Oath Breakers

By lex, on May 24th, 2010

Those who evaded their country’s call during the Vietnam era draft are considered differently depending upon the viewer’s perspective. To those who believe that no man should ever be forced to do what he does not want to do, they were bold individualists. To those who believed that the freedoms enjoyed here must are unique and must be defended they were, plain and simply, cowards. Cowards who, to make things worse, forced some other person who otherwise would not have been drafted to go in their stead. You can probably figure out which side I am on. In a civil society, certain rights are given over so that the vast majority of freedoms may be retained.

Those who fled to Canada back in 60s and 70s are making common cause with a new generation:

Deportation, court martial and prison are imminent threats to Hart and about 200 other U.S. troops seeking sanctuary in Canada. Despite being members of an all-voluntary military, some oppose the war in Iraq so strongly they are willing to leave their country behind — much like Americans of an earlier generation who crossed the border in the 1960s and ’70s to avoid serving in Vietnam and built new lives here.

Some of the draft dodgers and deserters of the Vietnam era, most of them now graying Canadian citizens, are helping the young deserters fight legal battles and find work and housing.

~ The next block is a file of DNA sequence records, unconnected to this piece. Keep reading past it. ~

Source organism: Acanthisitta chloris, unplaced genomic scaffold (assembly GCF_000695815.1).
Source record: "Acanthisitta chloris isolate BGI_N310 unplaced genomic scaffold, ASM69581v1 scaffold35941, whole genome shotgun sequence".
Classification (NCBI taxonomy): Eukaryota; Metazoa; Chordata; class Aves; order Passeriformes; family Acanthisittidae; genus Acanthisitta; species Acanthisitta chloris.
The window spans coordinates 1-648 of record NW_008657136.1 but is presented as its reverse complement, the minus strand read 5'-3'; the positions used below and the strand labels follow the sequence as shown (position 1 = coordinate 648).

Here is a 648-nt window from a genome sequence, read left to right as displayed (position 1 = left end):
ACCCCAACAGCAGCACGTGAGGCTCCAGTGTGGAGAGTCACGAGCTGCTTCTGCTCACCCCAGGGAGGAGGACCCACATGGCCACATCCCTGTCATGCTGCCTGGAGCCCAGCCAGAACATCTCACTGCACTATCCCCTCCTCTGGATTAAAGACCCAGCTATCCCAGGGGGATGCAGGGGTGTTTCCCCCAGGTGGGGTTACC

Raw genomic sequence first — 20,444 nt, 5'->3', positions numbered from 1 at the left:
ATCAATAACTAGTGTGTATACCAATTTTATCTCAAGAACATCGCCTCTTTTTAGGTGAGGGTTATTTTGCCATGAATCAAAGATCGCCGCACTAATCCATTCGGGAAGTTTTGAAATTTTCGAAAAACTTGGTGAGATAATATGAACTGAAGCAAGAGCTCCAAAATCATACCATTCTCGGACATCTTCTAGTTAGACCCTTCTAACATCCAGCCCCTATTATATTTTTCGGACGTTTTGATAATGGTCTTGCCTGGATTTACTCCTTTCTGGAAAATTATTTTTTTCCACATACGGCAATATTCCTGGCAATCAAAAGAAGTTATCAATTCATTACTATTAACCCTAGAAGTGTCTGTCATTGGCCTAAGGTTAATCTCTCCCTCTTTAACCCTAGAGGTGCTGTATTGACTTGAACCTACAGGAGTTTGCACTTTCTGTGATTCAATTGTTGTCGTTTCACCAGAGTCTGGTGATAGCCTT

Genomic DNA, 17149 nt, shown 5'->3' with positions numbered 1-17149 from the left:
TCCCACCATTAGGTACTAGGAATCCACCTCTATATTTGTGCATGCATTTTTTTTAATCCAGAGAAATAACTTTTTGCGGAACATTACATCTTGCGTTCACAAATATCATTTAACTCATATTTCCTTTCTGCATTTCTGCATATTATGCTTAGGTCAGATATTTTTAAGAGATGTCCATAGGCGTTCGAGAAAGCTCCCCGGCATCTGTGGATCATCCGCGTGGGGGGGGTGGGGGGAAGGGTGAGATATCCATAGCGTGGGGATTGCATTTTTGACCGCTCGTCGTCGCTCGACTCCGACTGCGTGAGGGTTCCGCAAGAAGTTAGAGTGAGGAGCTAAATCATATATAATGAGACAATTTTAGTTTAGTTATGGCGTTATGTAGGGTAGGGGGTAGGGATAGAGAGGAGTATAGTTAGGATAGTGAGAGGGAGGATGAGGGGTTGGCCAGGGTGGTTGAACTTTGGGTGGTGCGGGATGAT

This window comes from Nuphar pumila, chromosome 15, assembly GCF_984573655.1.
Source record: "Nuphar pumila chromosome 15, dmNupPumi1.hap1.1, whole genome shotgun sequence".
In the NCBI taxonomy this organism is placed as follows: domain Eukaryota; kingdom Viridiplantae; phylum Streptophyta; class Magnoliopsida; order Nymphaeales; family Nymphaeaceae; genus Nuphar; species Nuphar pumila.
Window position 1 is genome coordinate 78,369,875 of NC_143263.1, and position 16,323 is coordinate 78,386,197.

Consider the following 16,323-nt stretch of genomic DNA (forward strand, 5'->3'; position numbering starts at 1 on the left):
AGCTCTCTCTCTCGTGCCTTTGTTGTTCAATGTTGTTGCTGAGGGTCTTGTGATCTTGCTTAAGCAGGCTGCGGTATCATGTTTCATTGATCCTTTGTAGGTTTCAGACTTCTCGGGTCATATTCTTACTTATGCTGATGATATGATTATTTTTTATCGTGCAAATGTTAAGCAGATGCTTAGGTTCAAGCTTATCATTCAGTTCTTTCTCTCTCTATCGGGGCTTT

“They understand,” Hart says.

Whatever you may think of draft dodgers – and however self-affirming this alliance of old and new may feel – this new generation of deserters are not brave individualists, nor mere cowards (although they of course also that), they are oath breakers. They volunteered to serve their country in a time of war. Deserting their units as they were being sent to war means that those who they have served alongside were forced to take up their burdens – no one could have been found and trained in time to replace them. And they are self-centered hedonists, wanting the joys of a free society without the responsibilities of defending it.

Because it’s interesting, isn’t it?

No one ever deserts to Mexico.

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1 Comment

Filed under Best of Neptunus Lex, by lex, Uncategorized

One response to “Oath Breakers

  1. Pingback: Index – The Best of Neptunus Lex | The Lexicans

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